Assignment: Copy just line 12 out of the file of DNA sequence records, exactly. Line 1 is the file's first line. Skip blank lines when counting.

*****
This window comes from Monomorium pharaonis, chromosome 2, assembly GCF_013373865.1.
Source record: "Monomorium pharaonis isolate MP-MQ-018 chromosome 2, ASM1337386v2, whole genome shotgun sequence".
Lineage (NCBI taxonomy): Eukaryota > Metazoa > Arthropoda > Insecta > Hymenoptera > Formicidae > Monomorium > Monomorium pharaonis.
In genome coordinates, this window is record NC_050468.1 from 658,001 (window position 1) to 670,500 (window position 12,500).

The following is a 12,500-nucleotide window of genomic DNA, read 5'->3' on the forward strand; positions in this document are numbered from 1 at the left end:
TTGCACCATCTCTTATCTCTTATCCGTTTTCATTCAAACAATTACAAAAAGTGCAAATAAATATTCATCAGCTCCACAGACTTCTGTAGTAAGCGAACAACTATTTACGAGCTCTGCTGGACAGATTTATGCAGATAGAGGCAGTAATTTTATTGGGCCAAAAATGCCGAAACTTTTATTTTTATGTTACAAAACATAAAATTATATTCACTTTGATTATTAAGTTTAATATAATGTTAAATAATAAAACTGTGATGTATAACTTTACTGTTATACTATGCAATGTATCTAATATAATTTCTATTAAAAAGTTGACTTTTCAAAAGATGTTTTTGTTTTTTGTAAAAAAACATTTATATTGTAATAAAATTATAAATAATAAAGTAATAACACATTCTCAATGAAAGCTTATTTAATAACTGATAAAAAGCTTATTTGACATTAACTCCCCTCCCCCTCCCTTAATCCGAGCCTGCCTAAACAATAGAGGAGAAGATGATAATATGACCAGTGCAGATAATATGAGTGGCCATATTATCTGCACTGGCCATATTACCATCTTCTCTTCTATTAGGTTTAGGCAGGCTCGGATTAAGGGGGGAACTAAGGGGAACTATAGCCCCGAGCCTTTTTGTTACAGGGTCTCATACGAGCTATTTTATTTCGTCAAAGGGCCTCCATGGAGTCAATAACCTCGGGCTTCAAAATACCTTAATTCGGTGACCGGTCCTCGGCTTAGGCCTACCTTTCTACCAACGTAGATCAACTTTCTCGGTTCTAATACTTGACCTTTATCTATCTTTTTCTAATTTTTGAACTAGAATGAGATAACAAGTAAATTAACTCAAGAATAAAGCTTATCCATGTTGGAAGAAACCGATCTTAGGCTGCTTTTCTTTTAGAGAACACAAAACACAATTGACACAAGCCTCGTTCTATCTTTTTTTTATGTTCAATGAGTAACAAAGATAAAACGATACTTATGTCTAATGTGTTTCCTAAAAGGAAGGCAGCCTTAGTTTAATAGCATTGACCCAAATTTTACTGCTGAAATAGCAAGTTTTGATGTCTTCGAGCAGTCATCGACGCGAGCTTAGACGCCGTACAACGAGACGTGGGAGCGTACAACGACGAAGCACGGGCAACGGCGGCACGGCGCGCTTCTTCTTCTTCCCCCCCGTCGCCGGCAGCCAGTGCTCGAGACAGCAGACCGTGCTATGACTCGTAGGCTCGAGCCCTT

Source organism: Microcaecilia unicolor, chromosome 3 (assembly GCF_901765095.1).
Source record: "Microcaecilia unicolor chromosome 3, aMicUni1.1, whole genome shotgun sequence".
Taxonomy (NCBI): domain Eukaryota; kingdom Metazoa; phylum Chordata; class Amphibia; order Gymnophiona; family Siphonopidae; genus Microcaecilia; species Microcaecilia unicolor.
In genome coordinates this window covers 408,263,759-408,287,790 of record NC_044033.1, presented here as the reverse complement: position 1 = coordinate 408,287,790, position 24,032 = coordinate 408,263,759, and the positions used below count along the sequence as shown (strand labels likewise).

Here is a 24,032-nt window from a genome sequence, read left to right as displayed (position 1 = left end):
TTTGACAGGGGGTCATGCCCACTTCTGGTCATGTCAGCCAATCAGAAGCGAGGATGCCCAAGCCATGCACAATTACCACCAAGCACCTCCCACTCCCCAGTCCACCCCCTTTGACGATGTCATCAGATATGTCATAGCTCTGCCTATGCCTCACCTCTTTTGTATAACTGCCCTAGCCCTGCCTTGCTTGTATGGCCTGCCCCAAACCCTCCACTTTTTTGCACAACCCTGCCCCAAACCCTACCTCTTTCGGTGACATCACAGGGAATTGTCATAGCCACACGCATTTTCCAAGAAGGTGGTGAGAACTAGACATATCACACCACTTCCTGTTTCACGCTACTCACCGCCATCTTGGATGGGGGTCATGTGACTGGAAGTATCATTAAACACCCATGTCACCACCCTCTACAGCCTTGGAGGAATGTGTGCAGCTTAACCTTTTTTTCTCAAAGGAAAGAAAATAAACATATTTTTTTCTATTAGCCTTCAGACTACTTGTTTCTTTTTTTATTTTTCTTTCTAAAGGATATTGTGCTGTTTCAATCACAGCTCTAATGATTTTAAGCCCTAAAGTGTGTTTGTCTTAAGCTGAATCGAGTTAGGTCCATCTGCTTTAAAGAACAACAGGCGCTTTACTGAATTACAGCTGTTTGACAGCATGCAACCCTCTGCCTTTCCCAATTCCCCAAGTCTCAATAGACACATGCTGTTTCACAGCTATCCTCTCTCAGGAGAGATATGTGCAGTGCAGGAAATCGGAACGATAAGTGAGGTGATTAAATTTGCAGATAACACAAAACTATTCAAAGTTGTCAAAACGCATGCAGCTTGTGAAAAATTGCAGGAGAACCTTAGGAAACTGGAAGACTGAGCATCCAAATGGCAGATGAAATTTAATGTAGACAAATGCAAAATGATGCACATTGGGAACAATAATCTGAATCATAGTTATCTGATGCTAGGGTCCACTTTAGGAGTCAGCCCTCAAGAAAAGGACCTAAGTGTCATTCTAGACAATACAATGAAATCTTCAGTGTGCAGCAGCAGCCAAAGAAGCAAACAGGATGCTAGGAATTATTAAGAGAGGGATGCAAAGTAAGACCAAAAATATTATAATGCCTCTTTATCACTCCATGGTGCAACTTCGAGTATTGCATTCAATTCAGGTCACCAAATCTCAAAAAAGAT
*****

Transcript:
TTTGACAGGGGGTCATGCCCACTTCTGGTCATGTCAGCCAATCAGAAGCGAGGATGCCCAAGCCATGCACAATTACCACCAAGCACCTCCCACTCCCCAGTCCACCCCCTTTGACGATGTCATCAGATATGTCATAGCTCTGCCTATGCCTCACCTCTTTTGTATAACTGCCCTAGCCCTGCCTTGCTTGTATGGCCTGCCCCAAACCCTCCACTTTTTTGCACAACCCTGCCCCAAACCCTACCTCTTTCGGTGACATCACAGGGAATTGTCATAGCCACACGCATTTTCCAAGAAGGTGGTGAGAACTAGACATATCACACCACTTCCTGTTTCACGCTACTCACCGCCATCTTGGATGGGGGTCATGTGACTGGAAGTATCATTAAACACCCATGTCACCACCCTCTACAGCCTTGGAGGAATGTGTGCAGCTTAACCTTTTTTTCTCAAAGGAAAGAAAATAAACATATTTTTTTCTATTAGCCTTCAGACTACTTGTTTCTTTTTTTATTTTTCTTTCTAAAGGATATTGTGCTGTTTCAATCACAGCTCTAATGATTTTAAGCCCTAAAGTGTGTTTGTCTTAAGCTGAATCGAGTTAGGTCCATCTGCTTTAAAGAACAACAGGCGCTTTACTGAATTACAGCTGTTTGACAGCATGCAACCCTCTGCCTTTCCCAATTCCCCAAGTCTCAATAGACACATGCTGTTTCACAGCTATCCTCTCTCAGGAGAGATATGTGCAGTGCAGGAAATCGGAACGATAAGTGAGGTGATTAAATTTGCAGATAACACAAAACTATTCAAAGTTGTCAAAACGCATGCAGCTTGTGAAAAATTGCAGGAGAACCTTAGGAAACTGGAAGACTGAGCATCCAAATGGCAGATGAAATTTAATGTAGACAAATGCAAAATGATGCACATTGGGAACAATAATCTGAATCATAGTTATCTGATGCTAGGGTCCACTTTAGGAGTCAGCCCTCAAGAAAAGGACCTAAGTGTCATTCTAGACAATACAATGAAATCTTCAGTGTGCAGCAGCAGCCAAAGAAGCAAACAGGATGCTAGGAATTATTAAGAGAGGGATGCAAAGTAAGACCAAAAATATTATAATGCCTCTTTATCACTCCATGGTGCAACTTCGAGTATTGCATTCAATTCAGGTCACCAAATCTCAAAAAAGAT